Supporters of marriage should back the new divorce law

New divorce laws will come into effect next year. In essence, all divorces should now take 6 months from application to final approval. Some

New divorce laws will come into effect next year. In essence, all divorces should now take 6 months from application to final approval.

Some worry that this undermines the lifelong promise of marriage, giving one disgruntled spouse the right to pull the trigger at any time. That has been the case for fifty years. For the minority unwilling to cast blame, the new law speeds the process up. For the majority, the need for blame is removed.

Some claim these changes turn marriage ‘from a contract to a trap for men’.

We think such fears are completely misplaced. To understand why, we need to understand what marriage is and how it works,

Marriage has never been a mere contract. Marriage is and remains a promise to stay together for life. And the new divorce law will not trap men – or women – any more than was ever the case.

When couples get married, they are choosing to add a protective wall around their relationship. The purpose and advantage of this wall – what researchers call a ‘constraint’ – is the signal spouses send to one another and to all around of their plan for the future.

The act of marriage removes any room for doubt that two people are both on the same page. That page says the plan is for a life together. Sure it doesn’t always work out. Humans are frail. But it’s a good plan. It’s crystal clear. And it leaves no room for ambiguity, arguably the ultimate relationship killer.

Having decided on a plan for the future together, their joint commitment allows each spouse to put the other first, to forgive one another when they blow it, and to sacrifice for one another without expectation.

These are just some of the reasons why couples get married and stay married. They are also the reasons why marriage is like no other contract.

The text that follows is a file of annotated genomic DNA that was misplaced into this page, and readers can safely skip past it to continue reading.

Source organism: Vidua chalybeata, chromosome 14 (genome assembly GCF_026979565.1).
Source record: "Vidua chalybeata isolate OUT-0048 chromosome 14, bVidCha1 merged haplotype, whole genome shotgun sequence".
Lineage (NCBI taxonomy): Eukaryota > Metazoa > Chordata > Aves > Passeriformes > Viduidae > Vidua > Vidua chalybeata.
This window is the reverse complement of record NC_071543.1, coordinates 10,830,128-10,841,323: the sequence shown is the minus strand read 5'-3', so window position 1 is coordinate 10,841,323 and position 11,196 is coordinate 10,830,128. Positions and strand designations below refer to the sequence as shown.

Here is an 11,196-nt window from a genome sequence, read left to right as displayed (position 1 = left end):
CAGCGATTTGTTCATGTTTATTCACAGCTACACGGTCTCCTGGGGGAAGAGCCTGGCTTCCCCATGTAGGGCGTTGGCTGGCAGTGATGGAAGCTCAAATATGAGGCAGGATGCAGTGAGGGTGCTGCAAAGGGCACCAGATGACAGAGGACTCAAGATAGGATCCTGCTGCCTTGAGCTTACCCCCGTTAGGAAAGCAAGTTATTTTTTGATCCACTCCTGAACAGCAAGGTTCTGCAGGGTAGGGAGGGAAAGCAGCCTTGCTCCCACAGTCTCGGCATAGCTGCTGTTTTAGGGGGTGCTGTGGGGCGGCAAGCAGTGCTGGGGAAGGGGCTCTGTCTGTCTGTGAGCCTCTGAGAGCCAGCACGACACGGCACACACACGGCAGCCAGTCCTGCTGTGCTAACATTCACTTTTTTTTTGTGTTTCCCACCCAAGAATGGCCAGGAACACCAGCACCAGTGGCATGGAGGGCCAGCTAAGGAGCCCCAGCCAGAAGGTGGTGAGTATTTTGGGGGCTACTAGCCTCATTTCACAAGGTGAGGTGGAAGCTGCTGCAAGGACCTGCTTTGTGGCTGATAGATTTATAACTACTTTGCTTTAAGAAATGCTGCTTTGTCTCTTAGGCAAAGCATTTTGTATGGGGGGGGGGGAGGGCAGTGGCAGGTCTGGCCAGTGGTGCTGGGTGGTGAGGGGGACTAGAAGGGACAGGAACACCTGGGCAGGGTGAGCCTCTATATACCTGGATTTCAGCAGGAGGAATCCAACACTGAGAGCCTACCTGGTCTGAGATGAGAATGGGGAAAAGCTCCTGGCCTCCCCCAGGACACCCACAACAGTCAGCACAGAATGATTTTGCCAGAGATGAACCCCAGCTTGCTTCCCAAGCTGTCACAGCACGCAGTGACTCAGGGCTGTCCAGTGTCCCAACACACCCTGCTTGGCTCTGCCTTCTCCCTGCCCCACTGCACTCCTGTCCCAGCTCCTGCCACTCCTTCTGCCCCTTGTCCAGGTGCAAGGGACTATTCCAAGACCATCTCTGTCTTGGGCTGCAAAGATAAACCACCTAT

Love, forgiveness and sacrifice only work their magic if both spouses can see a clear path ahead. They don’t have to put valuable energy into daily monitoring of what they’ve done. ‘Have I done more than you? It’s not fair.’ With their eyes on the future, it doesn’t matter, They can just do.

Without that sense of future, love can only be contractual. Relationships are reduced to a quid pro quo. ‘I did it last. It’s your turn now.’

Yet with a clear plan, love can be unconditional. That’s a far more appealing and sustainable prospect for everyone.

This is why marriage is not like a contract, It’s a promise.

The benefits of this are that those who marry are far more likely to stay together and their children are more likely to thrive. Look through our Marriage Foundation research if you want to see the evidence.

Sure, a minority of unmarried couples do extremely well, probably by applying similar principles of clarity and commitment, but without the overt formality. But the odds of success are stacked against those who don’t marry.

So let’s move on to when it all goes wrong, which is where divorce law comes in.

It is also the case that the protective wall of marriage can feel like a trap, when that plan for the future begins to lose its appeal. Almost everyone experiences this at some point or another in their life together. There is good reason why the marriage vows include worse, sickness and poorer – because it’s going to happen at some stage. I know more than most, having been perilously close to the brink early on in my own marriage.